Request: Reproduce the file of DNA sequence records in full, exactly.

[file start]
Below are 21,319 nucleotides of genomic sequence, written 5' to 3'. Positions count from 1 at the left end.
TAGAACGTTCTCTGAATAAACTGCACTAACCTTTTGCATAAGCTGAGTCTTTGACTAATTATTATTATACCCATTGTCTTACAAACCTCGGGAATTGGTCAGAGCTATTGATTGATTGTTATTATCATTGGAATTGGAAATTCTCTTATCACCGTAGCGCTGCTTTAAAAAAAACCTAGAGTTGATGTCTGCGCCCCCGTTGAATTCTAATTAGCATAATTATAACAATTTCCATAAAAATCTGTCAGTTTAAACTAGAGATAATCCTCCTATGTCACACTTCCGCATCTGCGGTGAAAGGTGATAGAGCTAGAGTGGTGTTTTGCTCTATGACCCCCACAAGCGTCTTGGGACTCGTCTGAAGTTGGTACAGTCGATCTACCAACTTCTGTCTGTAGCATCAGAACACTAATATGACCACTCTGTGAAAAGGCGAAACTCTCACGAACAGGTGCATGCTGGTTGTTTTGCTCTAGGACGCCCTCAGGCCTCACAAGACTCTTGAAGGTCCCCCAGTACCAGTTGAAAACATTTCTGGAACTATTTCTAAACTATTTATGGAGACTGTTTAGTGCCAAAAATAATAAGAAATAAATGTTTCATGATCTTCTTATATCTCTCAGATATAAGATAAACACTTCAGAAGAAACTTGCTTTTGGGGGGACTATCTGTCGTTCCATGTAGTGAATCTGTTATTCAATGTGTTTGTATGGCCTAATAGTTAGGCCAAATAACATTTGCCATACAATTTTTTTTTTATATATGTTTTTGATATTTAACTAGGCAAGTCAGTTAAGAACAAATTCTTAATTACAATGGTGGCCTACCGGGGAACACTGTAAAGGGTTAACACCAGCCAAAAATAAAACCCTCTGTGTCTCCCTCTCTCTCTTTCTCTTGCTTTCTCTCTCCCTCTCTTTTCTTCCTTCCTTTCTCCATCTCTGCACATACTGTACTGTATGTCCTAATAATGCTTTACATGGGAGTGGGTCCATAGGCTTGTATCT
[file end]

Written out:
Below are 21,319 nucleotides of genomic sequence, written 5' to 3'. Positions count from 1 at the left end.
TAGAACGTTCTCTGAATAAACTGCACTAACCTTTTGCATAAGCTGAGTCTTTGACTAATTATTATTATACCCATTGTCTTACAAACCTCGGGAATTGGTCAGAGCTATTGATTGATTGTTATTATCATTGGAATTGGAAATTCTCTTATCACCGTAGCGCTGCTTTAAAAAAAACCTAGAGTTGATGTCTGCGCCCCCGTTGAATTCTAATTAGCATAATTATAACAATTTCCATAAAAATCTGTCAGTTTAAACTAGAGATAATCCTCCTATGTCACACTTCCGCATCTGCGGTGAAAGGTGATAGAGCTAGAGTGGTGTTTTGCTCTATGACCCCCACAAGCGTCTTGGGACTCGTCTGAAGTTGGTACAGTCGATCTACCAACTTCTGTCTGTAGCATCAGAACACTAATATGACCACTCTGTGAAAAGGCGAAACTCTCACGAACAGGTGCATGCTGGTTGTTTTGCTCTAGGACGCCCTCAGGCCTCACAAGACTCTTGAAGGTCCCCCAGTACCAGTTGAAAACATTTCTGGAACTATTTCTAAACTATTTATGGAGACTGTTTAGTGCCAAAAATAATAAGAAATAAATGTTTCATGATCTTCTTATATCTCTCAGATATAAGATAAACACTTCAGAAGAAACTTGCTTTTGGGGGGACTATCTGTCGTTCCATGTAGTGAATCTGTTATTCAATGTGTTTGTATGGCCTAATAGTTAGGCCAAATAACATTTGCCATACAATTTTTTTTTTATATATGTTTTTGATATTTAACTAGGCAAGTCAGTTAAGAACAAATTCTTAATTACAATGGTGGCCTACCGGGGAACACTGTAAAGGGTTAACACCAGCCAAAAATAAAACCCTCTGTGTCTCCCTCTCTCTCTTTCTCTTGCTTTCTCTCTCCCTCTCTTTTCTTCCTTCCTTTCTCCATCTCTGCACATACTGTACTGTATGTCCTAATAATGCTTTACATGGGAGTGGGTCCATAGGCTTGTATCT